“THIS IS HARDER than it should be,” Barbara Block muttered as she leaned over the gasping fish. Blood dripped from her left hand where the tuna’s teeth had slashed her. Though covered from neck to toe in a neoprene wet suit, she shivered.
Block, a 44-year-old marine biologist, was in a skiff in Monterey Bay, California, offshore the facility she codirects, the Tuna Research and Conservation Center. Apearly light shone through a lifting layer of fog. In a sling in the center of the boat, a pair of four-foot-long bluefin tuna lay side by side. “Keep the hose on that one,” she told an associate, and he trained a stream of aerated water into its mouth and thus through its gills.
She picked up a tool that resembles a spear. Attached to one end was an electronic device containing a sensor and a transmitter. It looks like a wireless microphone and can beam a signal to an orbiting satellite, conveying the transmitter’s whereabouts on the globe. Block bent over the animal and stuck the “satellite tag” into the fish just below the dorsal fin. The researchers lifted a sling holding the fish and then lowered it over the side of the boat and into the water. “One, two, three!” they chanted, and pushed the tuna free. For a minute the tuna appeared to swim woozily near the surface, the tag bobbing above its back like a mechanical pilot fish, before disappearing into the depths.
In the coming months, the device would make a daily record of the tuna’s travels, then, after roughly six months, detach itself from the animal, float to the surface and upload the data to a satellite. One of the fish that Block and her coworkers tagged that November day swam some 1,300 miles over the next several months, at depths of up to 1,000 feet, and was last detected in March near Magdalena Bay, Mexico, about 200 miles north of Cabo San Lucas.
The animal played a bit part in an unprecedented global biological research project known as the Census of Marine Life, an estimated $1 billion, ten-year effort by scientists in at least 40 nations to identify, characterize and track the movements of scores of life-forms. Those include a wide range of animals other than bluefin tuna, from whales and turtles to sea-bottom bloodworms and albatrosses. Some researchers will scuba dive. Others will send robots to the ocean floor. And still others will soar above the sea’s surface in aircraft equipped with laser-based radar devices that can penetrate the ocean and monitor, among other variables, the locations of schools of fish. Researchers also plan to study historical records to gain a view of ocean life in the past.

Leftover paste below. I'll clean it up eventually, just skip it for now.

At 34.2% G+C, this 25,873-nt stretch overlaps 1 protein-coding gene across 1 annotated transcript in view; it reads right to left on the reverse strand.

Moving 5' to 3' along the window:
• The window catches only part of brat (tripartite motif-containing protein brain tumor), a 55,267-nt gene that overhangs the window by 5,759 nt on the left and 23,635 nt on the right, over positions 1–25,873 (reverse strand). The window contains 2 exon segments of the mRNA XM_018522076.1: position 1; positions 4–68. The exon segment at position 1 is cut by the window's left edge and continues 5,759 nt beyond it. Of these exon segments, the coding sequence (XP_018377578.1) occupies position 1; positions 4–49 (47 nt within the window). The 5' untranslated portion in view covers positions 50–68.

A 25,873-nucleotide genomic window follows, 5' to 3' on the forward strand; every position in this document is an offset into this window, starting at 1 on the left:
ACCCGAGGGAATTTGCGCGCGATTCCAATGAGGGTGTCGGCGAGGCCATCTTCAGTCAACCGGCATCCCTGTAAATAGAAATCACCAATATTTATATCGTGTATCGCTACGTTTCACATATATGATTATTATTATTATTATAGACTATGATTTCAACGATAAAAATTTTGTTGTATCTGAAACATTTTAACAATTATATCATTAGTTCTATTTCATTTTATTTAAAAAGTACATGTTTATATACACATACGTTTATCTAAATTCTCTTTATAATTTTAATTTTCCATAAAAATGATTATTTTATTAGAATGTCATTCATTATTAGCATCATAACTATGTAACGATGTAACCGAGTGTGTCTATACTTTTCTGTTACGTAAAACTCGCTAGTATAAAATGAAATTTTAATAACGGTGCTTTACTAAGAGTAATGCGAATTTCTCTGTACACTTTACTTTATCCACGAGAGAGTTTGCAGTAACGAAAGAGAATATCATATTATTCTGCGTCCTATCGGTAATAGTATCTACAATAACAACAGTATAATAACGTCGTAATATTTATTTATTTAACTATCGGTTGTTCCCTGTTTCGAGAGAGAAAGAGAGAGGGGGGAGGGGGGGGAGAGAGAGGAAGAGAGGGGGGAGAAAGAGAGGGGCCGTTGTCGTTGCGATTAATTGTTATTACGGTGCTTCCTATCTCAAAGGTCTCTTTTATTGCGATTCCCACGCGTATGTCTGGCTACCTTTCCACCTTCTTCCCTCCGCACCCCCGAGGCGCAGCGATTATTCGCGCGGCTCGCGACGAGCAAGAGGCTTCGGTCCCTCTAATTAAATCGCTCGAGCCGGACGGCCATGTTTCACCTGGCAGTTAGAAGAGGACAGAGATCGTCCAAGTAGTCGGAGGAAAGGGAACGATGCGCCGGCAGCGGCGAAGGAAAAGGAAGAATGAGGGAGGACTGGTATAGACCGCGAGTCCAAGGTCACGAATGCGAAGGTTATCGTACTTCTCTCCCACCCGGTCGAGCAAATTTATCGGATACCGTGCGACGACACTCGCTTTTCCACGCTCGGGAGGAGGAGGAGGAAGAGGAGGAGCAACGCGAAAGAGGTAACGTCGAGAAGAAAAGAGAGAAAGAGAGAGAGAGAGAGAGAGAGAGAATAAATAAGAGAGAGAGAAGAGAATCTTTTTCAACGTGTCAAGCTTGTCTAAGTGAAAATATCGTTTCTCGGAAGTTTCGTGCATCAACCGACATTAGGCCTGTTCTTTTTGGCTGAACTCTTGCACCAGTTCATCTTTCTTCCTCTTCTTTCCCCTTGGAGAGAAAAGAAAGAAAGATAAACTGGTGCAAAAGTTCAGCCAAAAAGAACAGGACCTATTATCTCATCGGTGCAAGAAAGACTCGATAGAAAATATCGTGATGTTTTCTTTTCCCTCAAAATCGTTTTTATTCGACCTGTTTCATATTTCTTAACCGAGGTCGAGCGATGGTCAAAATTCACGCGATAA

Assessing the status of marine life around the world has gained urgency in this era of coastal pollution and alarming overfishing. Policymakers who set ocean-fishing quotas and pollution limits are working with outmoded or incomplete data, the census researchers say. They argue that the project is needed because the oceans, which make up 90 percent of the Earth’s biosphere, “are largely unexplored, and the life in them largely undescribed.”
Block’s study of Pacific bluefin is only part of the larger census project, but it highlights how the researchers hope to gain a detailed picture of not only where the creatures go but also the watery world they inhabit. “Let’s take the animals we know that can carry the electronics and get them to sample the oceans for us,” Block says. “Let’s use the organism as a way to get a window into the world it lives in—to get the organism’s-eye view.”
After releasing the tagged fish, Block and her associates motored back to the tuna research center, where a group of graduate students was matching wits with two dozen bluefin swimming around a 40-foot-diameter tank. The center is world famous for its studies of captive bluefin tuna, most of which are caught off the Southern California coast and trucked to the facility. Tuna can survive in the tanks for several years.The water in the tanks turns over every 70 minutes, and its temperature, acidity and oxygen content are carefully regulated.
The water in the tank had been drawn down to hip level, and the graduate students, wearing wet suits, maneuvered a vinyl mesh corral to capture the circling fish. Once the students caught a fish, they guided it into a sling, which was hoisted out of the water, transferred to a forklift and rushed to the dock. Block trotted alongside the animal like an emergency room physician tending to a patient on a gurney. She jumped into the skiff, and the crew raced out to the bay to release the fish.
Block is among the world’s leading experts on warm-blooded ocean fish— tuna, mackerel sharks and billfishes such as marlin. She has authored or coauthored 60 studies on their physiology, behavior, genetics and ecology and has pioneered methods for keeping tuna in captivity. In 1996, she received a MacArthur Foundation grant, and she poured most of the $250,000 socalled genius award into the research center at Monterey Bay.